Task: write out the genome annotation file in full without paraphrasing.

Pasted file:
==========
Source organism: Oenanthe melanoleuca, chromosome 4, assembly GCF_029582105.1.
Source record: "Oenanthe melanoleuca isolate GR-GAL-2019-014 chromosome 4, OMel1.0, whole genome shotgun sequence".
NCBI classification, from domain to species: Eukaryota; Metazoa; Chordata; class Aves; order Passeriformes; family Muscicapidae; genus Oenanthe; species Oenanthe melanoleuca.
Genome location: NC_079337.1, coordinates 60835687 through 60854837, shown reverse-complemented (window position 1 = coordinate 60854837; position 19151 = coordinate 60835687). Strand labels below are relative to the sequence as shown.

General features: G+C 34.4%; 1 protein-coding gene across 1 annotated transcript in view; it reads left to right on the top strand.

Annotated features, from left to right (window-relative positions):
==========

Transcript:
Source organism: Oenanthe melanoleuca, chromosome 4, assembly GCF_029582105.1.
Source record: "Oenanthe melanoleuca isolate GR-GAL-2019-014 chromosome 4, OMel1.0, whole genome shotgun sequence".
NCBI classification, from domain to species: Eukaryota; Metazoa; Chordata; class Aves; order Passeriformes; family Muscicapidae; genus Oenanthe; species Oenanthe melanoleuca.
Genome location: NC_079337.1, coordinates 60835687 through 60854837, shown reverse-complemented (window position 1 = coordinate 60854837; position 19151 = coordinate 60835687). Strand labels below are relative to the sequence as shown.

General features: G+C 34.4%; 1 protein-coding gene across 1 annotated transcript in view; it reads left to right on the top strand.

Annotated features, from left to right (window-relative positions):